Principal Christine O’Neill says that the focus at her school for teams participating in YES is adapted to suit the focus of the school: encouraging young men to examine and question social and structural injustice.

This means that every team concentrates on engaging with social issues and on looking for solutions that can make the world a better place. This involves the team engaging with sectors of society that are marginalised or otherwise underprivileged.

While the boys are taught that the profitability of any business is important – because a business that isn’t profitable isn’t a business for long – there is far deeper learning to be had. Profits that might arise from student efforts must be invested in a cause or programme that’s closely related to the journey of the product that’s created.

“Right through the whole programme, every enterprise project involves – at a critical level – community engagement within communities that schools might not normally have anything to do with. Obviously, there’s the business community; other times, it has been engagement with NGOs, such as the Police or Community Law. We’ve had students engaging with migrant and refugee communities, with villages in the Pacific Islands, and possibly the most unusual, engagement with the youth wing of the Christchurch Mens’ Prison,” says Christine.

“I think what was acknowledged was that we’ve intentionally gone outside the normal boundaries of engagement, and there’s been so much deep, rich, and powerful learning as a result – on both sides of the engagement.”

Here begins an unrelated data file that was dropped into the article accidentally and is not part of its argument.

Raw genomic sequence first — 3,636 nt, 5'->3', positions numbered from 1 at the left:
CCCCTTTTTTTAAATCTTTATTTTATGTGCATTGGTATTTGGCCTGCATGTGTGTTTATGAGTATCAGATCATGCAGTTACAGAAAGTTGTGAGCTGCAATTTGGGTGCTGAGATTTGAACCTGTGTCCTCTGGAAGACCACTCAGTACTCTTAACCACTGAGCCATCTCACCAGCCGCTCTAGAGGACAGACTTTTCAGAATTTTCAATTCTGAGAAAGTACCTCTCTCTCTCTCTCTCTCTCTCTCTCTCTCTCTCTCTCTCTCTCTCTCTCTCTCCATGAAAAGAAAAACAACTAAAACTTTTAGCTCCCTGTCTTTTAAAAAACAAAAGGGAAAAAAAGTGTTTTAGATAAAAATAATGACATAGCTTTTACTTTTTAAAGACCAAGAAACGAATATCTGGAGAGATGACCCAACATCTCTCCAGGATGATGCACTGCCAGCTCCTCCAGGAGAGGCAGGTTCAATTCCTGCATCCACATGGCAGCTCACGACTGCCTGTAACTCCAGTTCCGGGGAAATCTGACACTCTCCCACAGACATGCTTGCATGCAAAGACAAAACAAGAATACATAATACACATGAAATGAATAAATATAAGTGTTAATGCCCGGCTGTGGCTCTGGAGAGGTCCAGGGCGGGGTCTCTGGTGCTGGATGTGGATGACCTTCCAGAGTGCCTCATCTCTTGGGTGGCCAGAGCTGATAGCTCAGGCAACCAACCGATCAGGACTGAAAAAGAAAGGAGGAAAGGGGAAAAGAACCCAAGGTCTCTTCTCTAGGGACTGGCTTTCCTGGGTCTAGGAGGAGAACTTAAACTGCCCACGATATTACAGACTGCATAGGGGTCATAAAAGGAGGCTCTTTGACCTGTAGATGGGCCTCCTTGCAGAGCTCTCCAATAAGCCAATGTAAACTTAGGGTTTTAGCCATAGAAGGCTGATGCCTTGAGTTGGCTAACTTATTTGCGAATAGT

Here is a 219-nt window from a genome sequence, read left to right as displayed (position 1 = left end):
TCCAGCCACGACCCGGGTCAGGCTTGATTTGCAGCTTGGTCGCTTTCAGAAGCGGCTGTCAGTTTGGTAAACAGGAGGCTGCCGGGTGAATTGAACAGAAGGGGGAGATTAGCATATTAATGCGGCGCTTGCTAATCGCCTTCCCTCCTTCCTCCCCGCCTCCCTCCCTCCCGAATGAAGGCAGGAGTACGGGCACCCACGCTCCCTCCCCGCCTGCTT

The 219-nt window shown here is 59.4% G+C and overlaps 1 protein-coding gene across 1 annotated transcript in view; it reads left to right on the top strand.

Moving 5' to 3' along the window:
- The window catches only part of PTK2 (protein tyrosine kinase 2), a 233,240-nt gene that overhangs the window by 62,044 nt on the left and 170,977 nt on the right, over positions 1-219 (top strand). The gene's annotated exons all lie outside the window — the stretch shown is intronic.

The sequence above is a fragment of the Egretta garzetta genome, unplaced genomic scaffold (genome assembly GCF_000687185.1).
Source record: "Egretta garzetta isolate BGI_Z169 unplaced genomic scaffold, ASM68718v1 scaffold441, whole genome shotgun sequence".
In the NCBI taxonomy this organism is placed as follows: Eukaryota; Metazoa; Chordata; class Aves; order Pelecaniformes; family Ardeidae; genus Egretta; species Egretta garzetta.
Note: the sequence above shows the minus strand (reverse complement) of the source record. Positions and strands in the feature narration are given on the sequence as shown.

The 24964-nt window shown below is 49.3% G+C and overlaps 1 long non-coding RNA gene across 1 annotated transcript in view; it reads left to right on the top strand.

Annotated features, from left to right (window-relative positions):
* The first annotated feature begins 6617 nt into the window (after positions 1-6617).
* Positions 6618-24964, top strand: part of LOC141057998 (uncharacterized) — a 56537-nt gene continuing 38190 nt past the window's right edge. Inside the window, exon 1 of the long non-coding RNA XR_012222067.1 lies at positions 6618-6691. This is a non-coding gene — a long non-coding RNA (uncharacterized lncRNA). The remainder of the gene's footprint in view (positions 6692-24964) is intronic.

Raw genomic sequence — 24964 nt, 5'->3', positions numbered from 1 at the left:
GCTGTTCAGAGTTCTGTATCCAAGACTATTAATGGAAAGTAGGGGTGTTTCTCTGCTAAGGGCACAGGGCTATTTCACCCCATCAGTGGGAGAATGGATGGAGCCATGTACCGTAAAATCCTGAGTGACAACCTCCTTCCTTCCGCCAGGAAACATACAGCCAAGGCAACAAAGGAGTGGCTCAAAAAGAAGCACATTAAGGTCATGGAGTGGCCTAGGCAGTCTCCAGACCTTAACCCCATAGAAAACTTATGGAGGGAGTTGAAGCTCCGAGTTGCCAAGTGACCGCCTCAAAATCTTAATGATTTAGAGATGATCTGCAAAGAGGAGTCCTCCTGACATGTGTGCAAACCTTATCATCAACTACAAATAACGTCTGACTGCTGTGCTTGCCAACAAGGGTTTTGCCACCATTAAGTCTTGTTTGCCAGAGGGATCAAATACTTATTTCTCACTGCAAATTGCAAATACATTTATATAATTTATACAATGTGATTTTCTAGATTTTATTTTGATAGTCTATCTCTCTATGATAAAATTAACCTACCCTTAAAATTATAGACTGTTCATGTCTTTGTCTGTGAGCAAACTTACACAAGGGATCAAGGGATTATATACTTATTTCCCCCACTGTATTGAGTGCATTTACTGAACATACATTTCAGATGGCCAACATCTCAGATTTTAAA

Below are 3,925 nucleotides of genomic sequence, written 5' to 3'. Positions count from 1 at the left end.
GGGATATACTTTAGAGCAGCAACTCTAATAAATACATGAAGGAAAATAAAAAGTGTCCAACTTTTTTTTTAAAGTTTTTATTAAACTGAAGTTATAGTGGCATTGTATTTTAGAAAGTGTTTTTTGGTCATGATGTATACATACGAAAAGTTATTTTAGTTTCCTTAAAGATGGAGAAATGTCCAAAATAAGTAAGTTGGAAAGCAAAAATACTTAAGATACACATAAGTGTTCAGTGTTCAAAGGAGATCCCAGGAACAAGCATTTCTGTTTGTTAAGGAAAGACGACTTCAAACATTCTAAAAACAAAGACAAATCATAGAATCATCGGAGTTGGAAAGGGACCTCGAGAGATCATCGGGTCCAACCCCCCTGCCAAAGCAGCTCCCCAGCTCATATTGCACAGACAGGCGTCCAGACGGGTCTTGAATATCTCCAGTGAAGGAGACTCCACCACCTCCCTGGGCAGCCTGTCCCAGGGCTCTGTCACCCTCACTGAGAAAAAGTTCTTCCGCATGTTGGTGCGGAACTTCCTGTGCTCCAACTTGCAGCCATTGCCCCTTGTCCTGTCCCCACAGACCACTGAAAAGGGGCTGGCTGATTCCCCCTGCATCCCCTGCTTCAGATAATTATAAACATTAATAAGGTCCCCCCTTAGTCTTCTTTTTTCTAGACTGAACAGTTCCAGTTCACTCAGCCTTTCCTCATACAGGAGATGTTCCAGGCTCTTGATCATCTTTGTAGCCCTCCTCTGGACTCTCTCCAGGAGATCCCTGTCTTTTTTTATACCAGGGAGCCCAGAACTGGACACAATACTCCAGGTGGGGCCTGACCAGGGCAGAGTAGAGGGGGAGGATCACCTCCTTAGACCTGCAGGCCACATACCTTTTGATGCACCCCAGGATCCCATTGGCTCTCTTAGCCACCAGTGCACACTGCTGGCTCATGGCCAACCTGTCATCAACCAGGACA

Highlights of St Thomas’ involvement with YES include a Pasifika team – the first from the South Island to enter – who created a simple product: soap, using ingredients from Samoa. The quality of the learning and engagement involved saw them win that year’s competition overall.

The engagement with the youth wing of the Christchurch Men’s Prison involved a team collaborating with young inmates to design and produce a bread-board made from recycled native wood. Christine says the experience, which included activities like playing touch with the young inmates, and having a barbecue with them, was eye-opening for the students.

“When the judges came to our school, we had two boys come up to them, completely independently, and say to them that they were in the team that was engaging with the youth wing, and that it had changed their whole view of life, their view of the humanity of these young men who were in prison. They had realised that these boys were no different; they’d just walked different paths.”

Excellence in Governing – Awatea Award

A different path: Nōku Te Ao early childhood centre

The Excellence in Governing – Awatea Award seeks to celebrate governance and management that engenders a thriving educational climate and embeds sustainable outcomes for all young people. Nōku Te Ao early childhood centre is the inaugural winner of the category.

The judges said: